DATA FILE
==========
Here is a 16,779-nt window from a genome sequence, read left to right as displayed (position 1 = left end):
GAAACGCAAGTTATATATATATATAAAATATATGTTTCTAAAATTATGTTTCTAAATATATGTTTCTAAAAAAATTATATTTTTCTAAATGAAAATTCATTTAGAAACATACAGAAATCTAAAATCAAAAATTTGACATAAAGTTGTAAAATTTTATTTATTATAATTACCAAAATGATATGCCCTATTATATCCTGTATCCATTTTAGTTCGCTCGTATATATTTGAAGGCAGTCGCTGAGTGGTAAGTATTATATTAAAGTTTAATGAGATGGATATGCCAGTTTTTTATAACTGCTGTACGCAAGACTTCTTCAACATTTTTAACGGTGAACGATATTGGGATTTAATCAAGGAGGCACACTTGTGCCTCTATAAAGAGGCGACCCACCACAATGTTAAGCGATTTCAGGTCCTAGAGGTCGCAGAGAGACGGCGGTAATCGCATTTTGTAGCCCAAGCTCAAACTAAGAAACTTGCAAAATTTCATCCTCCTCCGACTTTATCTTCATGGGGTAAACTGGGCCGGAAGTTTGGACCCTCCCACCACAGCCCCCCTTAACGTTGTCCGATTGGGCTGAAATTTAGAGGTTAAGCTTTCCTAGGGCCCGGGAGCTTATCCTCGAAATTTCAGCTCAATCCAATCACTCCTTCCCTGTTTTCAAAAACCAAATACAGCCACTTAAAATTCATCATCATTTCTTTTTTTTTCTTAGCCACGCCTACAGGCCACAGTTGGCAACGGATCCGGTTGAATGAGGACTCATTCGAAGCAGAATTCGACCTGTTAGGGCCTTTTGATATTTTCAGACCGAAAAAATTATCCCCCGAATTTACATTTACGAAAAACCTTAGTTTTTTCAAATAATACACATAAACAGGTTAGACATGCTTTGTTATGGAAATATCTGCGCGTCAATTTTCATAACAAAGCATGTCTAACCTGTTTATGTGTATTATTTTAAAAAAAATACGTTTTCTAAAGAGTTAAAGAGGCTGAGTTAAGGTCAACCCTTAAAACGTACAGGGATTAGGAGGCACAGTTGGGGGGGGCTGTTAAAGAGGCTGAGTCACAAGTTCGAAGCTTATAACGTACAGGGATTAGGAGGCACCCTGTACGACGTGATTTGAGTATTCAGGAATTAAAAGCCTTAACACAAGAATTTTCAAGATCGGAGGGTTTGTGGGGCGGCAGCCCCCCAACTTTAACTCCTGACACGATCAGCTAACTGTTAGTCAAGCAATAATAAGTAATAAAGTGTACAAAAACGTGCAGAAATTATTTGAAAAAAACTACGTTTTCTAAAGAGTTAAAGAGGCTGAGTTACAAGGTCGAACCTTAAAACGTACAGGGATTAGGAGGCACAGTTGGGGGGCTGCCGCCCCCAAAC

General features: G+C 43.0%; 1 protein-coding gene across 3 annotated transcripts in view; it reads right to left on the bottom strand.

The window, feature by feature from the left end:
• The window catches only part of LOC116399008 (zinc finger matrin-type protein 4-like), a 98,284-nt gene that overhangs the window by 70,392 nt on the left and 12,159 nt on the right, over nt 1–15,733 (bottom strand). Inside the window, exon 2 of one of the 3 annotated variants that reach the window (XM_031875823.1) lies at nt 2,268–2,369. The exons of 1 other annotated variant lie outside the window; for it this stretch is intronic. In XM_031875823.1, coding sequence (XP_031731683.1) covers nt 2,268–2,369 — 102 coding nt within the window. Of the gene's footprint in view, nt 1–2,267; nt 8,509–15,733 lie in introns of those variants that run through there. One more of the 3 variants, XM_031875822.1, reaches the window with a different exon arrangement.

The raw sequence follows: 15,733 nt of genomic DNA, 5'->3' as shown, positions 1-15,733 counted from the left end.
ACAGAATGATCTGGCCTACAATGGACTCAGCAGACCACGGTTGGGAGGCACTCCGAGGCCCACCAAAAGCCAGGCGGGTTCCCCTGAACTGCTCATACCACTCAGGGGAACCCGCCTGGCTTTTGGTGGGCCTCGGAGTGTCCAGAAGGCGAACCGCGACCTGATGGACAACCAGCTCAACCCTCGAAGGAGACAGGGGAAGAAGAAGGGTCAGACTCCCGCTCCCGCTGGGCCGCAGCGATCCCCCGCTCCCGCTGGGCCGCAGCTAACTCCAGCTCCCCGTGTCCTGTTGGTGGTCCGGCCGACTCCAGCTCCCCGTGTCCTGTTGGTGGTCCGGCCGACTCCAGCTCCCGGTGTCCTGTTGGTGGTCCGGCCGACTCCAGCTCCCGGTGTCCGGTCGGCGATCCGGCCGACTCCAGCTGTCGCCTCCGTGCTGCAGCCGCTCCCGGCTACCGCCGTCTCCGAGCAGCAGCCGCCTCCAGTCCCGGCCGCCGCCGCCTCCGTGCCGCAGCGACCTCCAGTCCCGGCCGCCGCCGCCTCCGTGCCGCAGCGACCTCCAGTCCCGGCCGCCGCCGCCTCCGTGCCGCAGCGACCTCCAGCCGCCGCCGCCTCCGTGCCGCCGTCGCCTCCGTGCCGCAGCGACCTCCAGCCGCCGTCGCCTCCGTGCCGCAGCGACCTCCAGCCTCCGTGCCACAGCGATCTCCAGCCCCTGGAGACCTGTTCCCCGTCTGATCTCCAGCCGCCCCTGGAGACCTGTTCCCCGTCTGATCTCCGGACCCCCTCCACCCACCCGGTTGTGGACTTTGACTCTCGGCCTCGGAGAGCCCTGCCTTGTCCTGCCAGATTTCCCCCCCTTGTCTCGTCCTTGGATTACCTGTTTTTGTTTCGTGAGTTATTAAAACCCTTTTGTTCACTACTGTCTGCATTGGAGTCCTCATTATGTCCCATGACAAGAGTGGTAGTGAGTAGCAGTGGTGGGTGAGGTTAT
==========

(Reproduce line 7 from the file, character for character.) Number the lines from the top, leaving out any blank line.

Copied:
ACAGAATGATCTGGCCTACAATGGACTCAGCAGACCACGGTTGGGAGGCACTCCGAGGCCCACCAAAAGCCAGGCGGGTTCCCCTGAACTGCTCATACCACTCAGGGGAACCCGCCTGGCTTTTGGTGGGCCTCGGAGTGTCCAGAAGGCGAACCGCGACCTGATGGACAACCAGCTCAACCCTCGAAGGAGACAGGGGAAGAAGAAGGGTCAGACTCCCGCTCCCGCTGGGCCGCAGCGATCCCCCGCTCCCGCTGGGCCGCAGCTAACTCCAGCTCCCCGTGTCCTGTTGGTGGTCCGGCCGACTCCAGCTCCCCGTGTCCTGTTGGTGGTCCGGCCGACTCCAGCTCCCGGTGTCCTGTTGGTGGTCCGGCCGACTCCAGCTCCCGGTGTCCGGTCGGCGATCCGGCCGACTCCAGCTGTCGCCTCCGTGCTGCAGCCGCTCCCGGCTACCGCCGTCTCCGAGCAGCAGCCGCCTCCAGTCCCGGCCGCCGCCGCCTCCGTGCCGCAGCGACCTCCAGTCCCGGCCGCCGCCGCCTCCGTGCCGCAGCGACCTCCAGTCCCGGCCGCCGCCGCCTCCGTGCCGCAGCGACCTCCAGCCGCCGCCGCCTCCGTGCCGCCGTCGCCTCCGTGCCGCAGCGACCTCCAGCCGCCGTCGCCTCCGTGCCGCAGCGACCTCCAGCCTCCGTGCCACAGCGATCTCCAGCCCCTGGAGACCTGTTCCCCGTCTGATCTCCAGCCGCCCCTGGAGACCTGTTCCCCGTCTGATCTCCGGACCCCCTCCACCCACCCGGTTGTGGACTTTGACTCTCGGCCTCGGAGAGCCCTGCCTTGTCCTGCCAGATTTCCCCCCCTTGTCTCGTCCTTGGATTACCTGTTTTTGTTTCGTGAGTTATTAAAACCCTTTTGTTCACTACTGTCTGCATTGGAGTCCTCATTATGTCCCATGACAAGAGTGGTAGTGAGTAGCAGTGGTGGGTGAGGTTAT